On Thursday, the developers hoping to breathe new life into Underground Atlanta held their first community meeting since purchasing the property.
Steve Howe is Chief Operating Officer with WRS, the real estate company that owns the site. He’s looking to turn the 12 acres in the heart of downtown Atlanta into a residential and commercial destination.
“We want to bring people that will live here, so that they can eat here, they can work here, and just really truly activate this part of town that is not as active as it really should be,” he said.
At the meeting, community members asked about housing affordability, the need for parking, and public access to the private development.
Grace Kim is the vice chair of Eyedrum, an art gallery three blocks from Underground Atlanta. She’s worried about economic opportunities for artists who live and work nearby.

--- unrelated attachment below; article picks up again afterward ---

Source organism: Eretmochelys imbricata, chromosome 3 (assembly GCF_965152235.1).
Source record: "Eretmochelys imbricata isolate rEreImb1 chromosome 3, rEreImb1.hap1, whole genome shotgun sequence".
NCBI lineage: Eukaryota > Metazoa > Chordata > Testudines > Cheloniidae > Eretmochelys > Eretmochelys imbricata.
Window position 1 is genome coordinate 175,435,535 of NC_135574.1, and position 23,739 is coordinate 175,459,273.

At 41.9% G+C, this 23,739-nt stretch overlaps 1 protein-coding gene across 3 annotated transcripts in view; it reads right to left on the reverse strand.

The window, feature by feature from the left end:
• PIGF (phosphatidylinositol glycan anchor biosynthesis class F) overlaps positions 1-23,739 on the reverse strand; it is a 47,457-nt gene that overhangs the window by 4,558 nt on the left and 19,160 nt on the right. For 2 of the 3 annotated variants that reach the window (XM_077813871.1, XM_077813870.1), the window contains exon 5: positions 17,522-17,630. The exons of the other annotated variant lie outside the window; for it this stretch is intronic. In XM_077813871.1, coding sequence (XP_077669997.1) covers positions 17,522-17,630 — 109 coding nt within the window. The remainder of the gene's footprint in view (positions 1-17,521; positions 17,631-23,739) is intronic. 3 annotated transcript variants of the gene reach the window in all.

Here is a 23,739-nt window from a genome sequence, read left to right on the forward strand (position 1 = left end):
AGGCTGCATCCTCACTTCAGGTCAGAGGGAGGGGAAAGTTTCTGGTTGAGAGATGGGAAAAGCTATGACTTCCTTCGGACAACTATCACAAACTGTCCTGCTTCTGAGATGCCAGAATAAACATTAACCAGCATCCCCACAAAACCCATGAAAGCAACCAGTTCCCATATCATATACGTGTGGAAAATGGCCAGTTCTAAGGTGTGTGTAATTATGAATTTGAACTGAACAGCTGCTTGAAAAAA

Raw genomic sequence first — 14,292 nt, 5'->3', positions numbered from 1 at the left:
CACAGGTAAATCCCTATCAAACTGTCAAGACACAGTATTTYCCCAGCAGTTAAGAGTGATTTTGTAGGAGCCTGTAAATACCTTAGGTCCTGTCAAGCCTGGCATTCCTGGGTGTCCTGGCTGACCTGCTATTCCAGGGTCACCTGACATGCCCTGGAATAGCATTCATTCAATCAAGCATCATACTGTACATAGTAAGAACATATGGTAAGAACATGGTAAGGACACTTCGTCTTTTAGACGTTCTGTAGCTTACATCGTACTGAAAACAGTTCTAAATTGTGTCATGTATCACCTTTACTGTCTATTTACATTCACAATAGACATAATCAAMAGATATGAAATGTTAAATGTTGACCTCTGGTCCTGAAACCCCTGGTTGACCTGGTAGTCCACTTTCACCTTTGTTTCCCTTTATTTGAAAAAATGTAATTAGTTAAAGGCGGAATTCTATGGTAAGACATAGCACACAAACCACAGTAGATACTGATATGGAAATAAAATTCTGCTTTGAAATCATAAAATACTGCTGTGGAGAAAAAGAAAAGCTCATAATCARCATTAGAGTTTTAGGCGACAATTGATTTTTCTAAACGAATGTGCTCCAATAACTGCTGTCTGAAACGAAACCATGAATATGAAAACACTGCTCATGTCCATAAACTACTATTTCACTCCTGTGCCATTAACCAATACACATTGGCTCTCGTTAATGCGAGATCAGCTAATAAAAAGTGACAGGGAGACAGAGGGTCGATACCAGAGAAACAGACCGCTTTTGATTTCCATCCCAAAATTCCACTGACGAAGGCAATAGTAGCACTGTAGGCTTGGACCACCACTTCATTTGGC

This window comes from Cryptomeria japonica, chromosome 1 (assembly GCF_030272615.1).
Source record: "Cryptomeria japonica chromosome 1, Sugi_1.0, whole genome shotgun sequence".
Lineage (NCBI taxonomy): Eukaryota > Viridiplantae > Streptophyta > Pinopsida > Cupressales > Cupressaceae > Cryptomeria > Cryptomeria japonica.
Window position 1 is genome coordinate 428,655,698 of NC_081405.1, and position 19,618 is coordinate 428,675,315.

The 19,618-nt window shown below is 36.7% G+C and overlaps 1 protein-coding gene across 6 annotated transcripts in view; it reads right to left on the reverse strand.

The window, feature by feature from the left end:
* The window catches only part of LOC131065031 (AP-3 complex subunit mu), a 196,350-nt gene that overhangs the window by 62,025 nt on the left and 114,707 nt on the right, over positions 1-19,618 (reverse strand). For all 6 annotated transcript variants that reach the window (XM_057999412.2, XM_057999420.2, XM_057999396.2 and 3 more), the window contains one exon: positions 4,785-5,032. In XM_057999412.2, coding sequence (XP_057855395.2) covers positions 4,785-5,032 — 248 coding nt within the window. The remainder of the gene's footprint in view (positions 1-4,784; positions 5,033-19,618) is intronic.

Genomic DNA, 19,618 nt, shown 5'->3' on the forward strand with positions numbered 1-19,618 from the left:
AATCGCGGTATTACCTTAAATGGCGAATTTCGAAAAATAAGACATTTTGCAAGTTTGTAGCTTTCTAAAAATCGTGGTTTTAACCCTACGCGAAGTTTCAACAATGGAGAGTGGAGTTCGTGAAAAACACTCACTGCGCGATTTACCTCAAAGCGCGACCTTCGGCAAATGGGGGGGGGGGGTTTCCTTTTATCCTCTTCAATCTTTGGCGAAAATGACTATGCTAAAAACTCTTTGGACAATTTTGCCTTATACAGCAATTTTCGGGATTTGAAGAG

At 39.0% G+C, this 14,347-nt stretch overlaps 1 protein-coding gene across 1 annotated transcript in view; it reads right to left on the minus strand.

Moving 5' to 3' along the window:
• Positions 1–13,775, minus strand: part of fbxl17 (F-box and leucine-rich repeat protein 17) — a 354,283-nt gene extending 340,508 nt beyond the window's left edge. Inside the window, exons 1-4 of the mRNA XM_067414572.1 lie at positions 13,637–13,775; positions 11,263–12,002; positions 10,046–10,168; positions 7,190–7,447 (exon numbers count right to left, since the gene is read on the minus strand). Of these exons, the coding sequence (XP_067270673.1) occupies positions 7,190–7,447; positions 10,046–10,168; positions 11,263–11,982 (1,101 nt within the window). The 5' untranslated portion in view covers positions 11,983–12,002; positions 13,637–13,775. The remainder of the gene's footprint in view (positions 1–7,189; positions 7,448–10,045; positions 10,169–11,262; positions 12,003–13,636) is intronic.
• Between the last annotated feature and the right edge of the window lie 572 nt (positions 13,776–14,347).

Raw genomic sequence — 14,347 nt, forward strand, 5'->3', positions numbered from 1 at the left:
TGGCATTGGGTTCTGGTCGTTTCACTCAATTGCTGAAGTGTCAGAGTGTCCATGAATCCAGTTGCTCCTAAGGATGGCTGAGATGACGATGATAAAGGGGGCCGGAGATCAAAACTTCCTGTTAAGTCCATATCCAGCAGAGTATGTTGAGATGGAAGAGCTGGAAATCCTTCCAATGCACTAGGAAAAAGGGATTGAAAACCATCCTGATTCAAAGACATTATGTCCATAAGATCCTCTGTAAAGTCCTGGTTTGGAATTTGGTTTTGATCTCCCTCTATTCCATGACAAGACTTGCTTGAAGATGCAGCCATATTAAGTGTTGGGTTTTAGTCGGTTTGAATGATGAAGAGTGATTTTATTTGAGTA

“They are residents. They are workers. They are public art makers for this neighborhood,” Kim said. “So, I think they are stakeholders here.”
Nedra Deadwyler, the owner of the bike tour agency Civil Bikes, wants the developers to commit to offering more access to affordable housing.
“Even in providing a grocery store here, it needs to be able to serve everyone who lives here. Not just a Whole Foods, which, for some people like myself, it’s an entire paycheck,” she said.
WRS officials said they’d consider the issues and were open to more conversations at later community meetings.
The South Carolina based developer bought Underground Atlanta from the city in March for $34 million.
For decades, it’s been the site of the Peach Drop New Year’s Eve celebration, billed as the largest in the Southeast.